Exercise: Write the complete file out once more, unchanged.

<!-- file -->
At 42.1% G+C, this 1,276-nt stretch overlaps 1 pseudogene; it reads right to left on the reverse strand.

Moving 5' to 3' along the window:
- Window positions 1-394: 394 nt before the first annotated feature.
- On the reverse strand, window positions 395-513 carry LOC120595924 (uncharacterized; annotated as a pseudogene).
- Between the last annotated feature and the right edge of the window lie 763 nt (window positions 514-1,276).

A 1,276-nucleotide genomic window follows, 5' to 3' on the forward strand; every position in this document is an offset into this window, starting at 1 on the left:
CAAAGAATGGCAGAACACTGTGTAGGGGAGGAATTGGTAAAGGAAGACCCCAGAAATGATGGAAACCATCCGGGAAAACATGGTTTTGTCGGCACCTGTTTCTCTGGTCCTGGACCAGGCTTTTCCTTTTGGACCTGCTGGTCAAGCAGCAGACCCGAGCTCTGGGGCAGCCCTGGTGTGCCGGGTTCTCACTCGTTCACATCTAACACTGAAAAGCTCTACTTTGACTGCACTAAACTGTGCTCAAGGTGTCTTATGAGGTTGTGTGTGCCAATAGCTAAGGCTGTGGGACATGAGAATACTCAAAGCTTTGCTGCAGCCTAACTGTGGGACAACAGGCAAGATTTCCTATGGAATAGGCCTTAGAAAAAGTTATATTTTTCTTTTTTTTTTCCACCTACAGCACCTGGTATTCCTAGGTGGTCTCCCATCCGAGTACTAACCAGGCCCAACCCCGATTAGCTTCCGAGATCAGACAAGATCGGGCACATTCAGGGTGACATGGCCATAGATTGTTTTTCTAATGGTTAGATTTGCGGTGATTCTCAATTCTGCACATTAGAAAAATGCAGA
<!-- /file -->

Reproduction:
At 42.1% G+C, this 1,276-nt stretch overlaps 1 pseudogene; it reads right to left on the reverse strand.

Moving 5' to 3' along the window:
- Window positions 1-394: 394 nt before the first annotated feature.
- On the reverse strand, window positions 395-513 carry LOC120595924 (uncharacterized; annotated as a pseudogene).
- Between the last annotated feature and the right edge of the window lie 763 nt (window positions 514-1,276).

A 1,276-nucleotide genomic window follows, 5' to 3' on the forward strand; every position in this document is an offset into this window, starting at 1 on the left:
CAAAGAATGGCAGAACACTGTGTAGGGGAGGAATTGGTAAAGGAAGACCCCAGAAATGATGGAAACCATCCGGGAAAACATGGTTTTGTCGGCACCTGTTTCTCTGGTCCTGGACCAGGCTTTTCCTTTTGGACCTGCTGGTCAAGCAGCAGACCCGAGCTCTGGGGCAGCCCTGGTGTGCCGGGTTCTCACTCGTTCACATCTAACACTGAAAAGCTCTACTTTGACTGCACTAAACTGTGCTCAAGGTGTCTTATGAGGTTGTGTGTGCCAATAGCTAAGGCTGTGGGACATGAGAATACTCAAAGCTTTGCTGCAGCCTAACTGTGGGACAACAGGCAAGATTTCCTATGGAATAGGCCTTAGAAAAAGTTATATTTTTCTTTTTTTTTTCCACCTACAGCACCTGGTATTCCTAGGTGGTCTCCCATCCGAGTACTAACCAGGCCCAACCCCGATTAGCTTCCGAGATCAGACAAGATCGGGCACATTCAGGGTGACATGGCCATAGATTGTTTTTCTAATGGTTAGATTTGCGGTGATTCTCAATTCTGCACATTAGAAAAATGCAGA